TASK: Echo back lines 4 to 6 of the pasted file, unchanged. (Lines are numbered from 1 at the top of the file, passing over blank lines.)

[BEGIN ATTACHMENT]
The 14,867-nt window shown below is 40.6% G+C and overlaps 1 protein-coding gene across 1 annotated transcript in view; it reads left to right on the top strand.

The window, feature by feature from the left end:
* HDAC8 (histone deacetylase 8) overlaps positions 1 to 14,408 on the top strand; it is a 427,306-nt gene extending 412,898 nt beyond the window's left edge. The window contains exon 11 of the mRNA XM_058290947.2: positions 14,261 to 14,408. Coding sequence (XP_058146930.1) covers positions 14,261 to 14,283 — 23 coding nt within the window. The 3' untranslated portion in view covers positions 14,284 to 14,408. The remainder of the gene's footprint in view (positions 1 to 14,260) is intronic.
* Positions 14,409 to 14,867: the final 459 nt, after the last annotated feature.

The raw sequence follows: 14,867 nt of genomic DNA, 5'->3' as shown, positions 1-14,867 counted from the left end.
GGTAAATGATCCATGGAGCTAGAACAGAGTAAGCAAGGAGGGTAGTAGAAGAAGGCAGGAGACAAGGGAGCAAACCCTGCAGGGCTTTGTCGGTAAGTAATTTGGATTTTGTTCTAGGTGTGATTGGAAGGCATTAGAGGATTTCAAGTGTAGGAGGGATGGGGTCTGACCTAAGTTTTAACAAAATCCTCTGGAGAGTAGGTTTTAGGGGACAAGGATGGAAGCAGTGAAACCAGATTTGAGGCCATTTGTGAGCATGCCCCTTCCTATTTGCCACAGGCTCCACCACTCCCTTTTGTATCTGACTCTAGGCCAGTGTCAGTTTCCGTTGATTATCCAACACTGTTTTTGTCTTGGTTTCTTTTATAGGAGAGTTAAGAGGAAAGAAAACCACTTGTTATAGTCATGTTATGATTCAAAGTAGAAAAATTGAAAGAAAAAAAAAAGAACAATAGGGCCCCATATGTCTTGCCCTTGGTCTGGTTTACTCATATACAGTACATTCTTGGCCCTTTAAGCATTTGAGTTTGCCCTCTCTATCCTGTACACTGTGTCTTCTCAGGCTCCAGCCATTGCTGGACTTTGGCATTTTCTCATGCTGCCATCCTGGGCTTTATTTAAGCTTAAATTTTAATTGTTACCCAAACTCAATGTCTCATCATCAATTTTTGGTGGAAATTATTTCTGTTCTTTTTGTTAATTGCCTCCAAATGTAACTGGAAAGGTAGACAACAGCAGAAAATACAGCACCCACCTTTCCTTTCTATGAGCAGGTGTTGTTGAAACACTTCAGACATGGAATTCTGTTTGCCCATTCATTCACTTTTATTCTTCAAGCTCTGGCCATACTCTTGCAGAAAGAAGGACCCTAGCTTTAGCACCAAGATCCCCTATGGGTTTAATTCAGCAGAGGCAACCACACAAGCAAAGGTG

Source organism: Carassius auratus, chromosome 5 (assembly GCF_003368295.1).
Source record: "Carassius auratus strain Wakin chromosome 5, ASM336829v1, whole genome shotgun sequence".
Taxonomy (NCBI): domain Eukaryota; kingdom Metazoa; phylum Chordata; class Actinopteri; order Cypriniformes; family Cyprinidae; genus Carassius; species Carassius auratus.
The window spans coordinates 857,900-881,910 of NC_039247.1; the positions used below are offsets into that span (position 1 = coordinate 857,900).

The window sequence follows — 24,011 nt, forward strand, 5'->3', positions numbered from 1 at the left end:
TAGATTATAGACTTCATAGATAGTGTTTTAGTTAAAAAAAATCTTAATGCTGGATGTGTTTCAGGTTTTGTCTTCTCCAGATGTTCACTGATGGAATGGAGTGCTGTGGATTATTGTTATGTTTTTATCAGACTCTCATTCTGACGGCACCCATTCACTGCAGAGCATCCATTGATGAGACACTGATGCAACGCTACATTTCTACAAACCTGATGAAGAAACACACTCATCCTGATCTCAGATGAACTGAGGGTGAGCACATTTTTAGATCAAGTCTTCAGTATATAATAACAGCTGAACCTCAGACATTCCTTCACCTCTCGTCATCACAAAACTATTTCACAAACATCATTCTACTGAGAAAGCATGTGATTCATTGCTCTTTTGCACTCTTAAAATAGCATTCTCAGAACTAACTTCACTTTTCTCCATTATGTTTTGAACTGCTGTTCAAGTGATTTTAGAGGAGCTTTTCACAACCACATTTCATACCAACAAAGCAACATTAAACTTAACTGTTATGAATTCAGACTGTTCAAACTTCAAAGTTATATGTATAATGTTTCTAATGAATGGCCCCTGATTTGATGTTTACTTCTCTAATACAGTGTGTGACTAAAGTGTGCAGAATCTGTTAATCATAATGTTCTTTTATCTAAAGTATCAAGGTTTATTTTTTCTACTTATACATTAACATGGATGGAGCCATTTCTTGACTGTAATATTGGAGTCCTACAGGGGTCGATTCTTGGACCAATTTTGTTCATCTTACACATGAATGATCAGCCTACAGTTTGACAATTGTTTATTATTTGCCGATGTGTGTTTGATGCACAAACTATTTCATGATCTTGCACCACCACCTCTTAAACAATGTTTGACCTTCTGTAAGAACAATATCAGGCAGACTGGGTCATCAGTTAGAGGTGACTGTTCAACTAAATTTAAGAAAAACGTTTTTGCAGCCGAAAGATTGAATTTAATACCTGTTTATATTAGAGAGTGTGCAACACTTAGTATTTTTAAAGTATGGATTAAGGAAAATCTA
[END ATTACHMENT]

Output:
* Positions 14,409 to 14,867: the final 459 nt, after the last annotated feature.

The raw sequence follows: 14,867 nt of genomic DNA, 5'->3' as shown, positions 1-14,867 counted from the left end.
GGTAAATGATCCATGGAGCTAGAACAGAGTAAGCAAGGAGGGTAGTAGAAGAAGGCAGGAGACAAGGGAGCAAACCCTGCAGGGCTTTGTCGGTAAGTAATTTGGATTTTGTTCTAGGTGTGATTGGAAGGCATTAGAGGATTTCAAGTGTAGGAGGGATGGGGTCTGACCTAAGTTTTAACAAAATCCTCTGGAGAGTAGGTTTTAGGGGACAAGGATGGAAGCAGTGAAACCAGATTTGAGGCCATTTGTGAGCATGCCCCTTCCTATTTGCCACAGGCTCCACCACTCCCTTTTGTATCTGACTCTAGGCCAGTGTCAGTTTCCGTTGATTATCCAACACTGTTTTTGTCTTGGTTTCTTTTATAGGAGAGTTAAGAGGAAAGAAAACCACTTGTTATAGTCATGTTATGATTCAAAGTAGAAAAATTGAAAGAAAAAAAAAAGAACAATAGGGCCCCATATGTCTTGCCCTTGGTCTGGTTTACTCATATACAGTACATTCTTGGCCCTTTAAGCATTTGAGTTTGCCCTCTCTATCCTGTACACTGTGTCTTCTCAGGCTCCAGCCATTGCTGGACTTTGGCATTTTCTCATGCTGCCATCCTGGGCTTTATTTAAGCTTAAATTTTAATTGTTACCCAAACTCAATGTCTCATCATCAATTTTTGGTGGAAATTATTTCTGTTCTTTTTGTTAATTGCCTCCAAATGTAACTGGAAAGGTAGACAACAGCAGAAAATACAGCACCCACCTTTCCTTTCTATGAGCAGGTGTTGTTGAAACACTTCAGACATGGAATTCTGTTTGCCCATTCATTCACTTTTATTCTTCAAGCTCTGGCCATACTCTTGCAGAAAGAAGGACCCTAGCTTTAGCACCAAGATCCCCTATGGGTTTAATTCAGCAGAGGCAACCACACAAGCAAAGGTG